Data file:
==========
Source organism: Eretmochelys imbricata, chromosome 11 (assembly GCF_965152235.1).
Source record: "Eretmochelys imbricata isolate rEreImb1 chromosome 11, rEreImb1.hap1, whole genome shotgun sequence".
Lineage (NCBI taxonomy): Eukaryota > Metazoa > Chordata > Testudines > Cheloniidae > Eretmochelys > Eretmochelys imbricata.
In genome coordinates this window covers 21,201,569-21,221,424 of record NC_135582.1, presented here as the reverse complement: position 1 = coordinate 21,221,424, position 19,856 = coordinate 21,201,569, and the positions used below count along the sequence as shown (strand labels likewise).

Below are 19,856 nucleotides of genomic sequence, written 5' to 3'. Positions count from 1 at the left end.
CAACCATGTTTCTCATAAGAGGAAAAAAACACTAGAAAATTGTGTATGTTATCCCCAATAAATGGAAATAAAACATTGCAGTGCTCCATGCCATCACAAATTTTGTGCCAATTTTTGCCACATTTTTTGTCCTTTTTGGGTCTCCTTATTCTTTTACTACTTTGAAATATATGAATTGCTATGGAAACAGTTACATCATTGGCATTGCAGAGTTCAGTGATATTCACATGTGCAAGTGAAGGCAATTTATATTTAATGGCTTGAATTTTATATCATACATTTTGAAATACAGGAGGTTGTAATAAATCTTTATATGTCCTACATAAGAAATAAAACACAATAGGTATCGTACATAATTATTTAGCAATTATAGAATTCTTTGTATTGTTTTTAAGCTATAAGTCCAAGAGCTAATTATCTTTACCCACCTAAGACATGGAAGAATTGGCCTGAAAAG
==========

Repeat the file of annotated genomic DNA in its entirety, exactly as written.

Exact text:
Source organism: Eretmochelys imbricata, chromosome 11 (assembly GCF_965152235.1).
Source record: "Eretmochelys imbricata isolate rEreImb1 chromosome 11, rEreImb1.hap1, whole genome shotgun sequence".
Lineage (NCBI taxonomy): Eukaryota > Metazoa > Chordata > Testudines > Cheloniidae > Eretmochelys > Eretmochelys imbricata.
In genome coordinates this window covers 21,201,569-21,221,424 of record NC_135582.1, presented here as the reverse complement: position 1 = coordinate 21,221,424, position 19,856 = coordinate 21,201,569, and the positions used below count along the sequence as shown (strand labels likewise).

Below are 19,856 nucleotides of genomic sequence, written 5' to 3'. Positions count from 1 at the left end.
CAACCATGTTTCTCATAAGAGGAAAAAAACACTAGAAAATTGTGTATGTTATCCCCAATAAATGGAAATAAAACATTGCAGTGCTCCATGCCATCACAAATTTTGTGCCAATTTTTGCCACATTTTTTGTCCTTTTTGGGTCTCCTTATTCTTTTACTACTTTGAAATATATGAATTGCTATGGAAACAGTTACATCATTGGCATTGCAGAGTTCAGTGATATTCACATGTGCAAGTGAAGGCAATTTATATTTAATGGCTTGAATTTTATATCATACATTTTGAAATACAGGAGGTTGTAATAAATCTTTATATGTCCTACATAAGAAATAAAACACAATAGGTATCGTACATAATTATTTAGCAATTATAGAATTCTTTGTATTGTTTTTAAGCTATAAGTCCAAGAGCTAATTATCTTTACCCACCTAAGACATGGAAGAATTGGCCTGAAAAG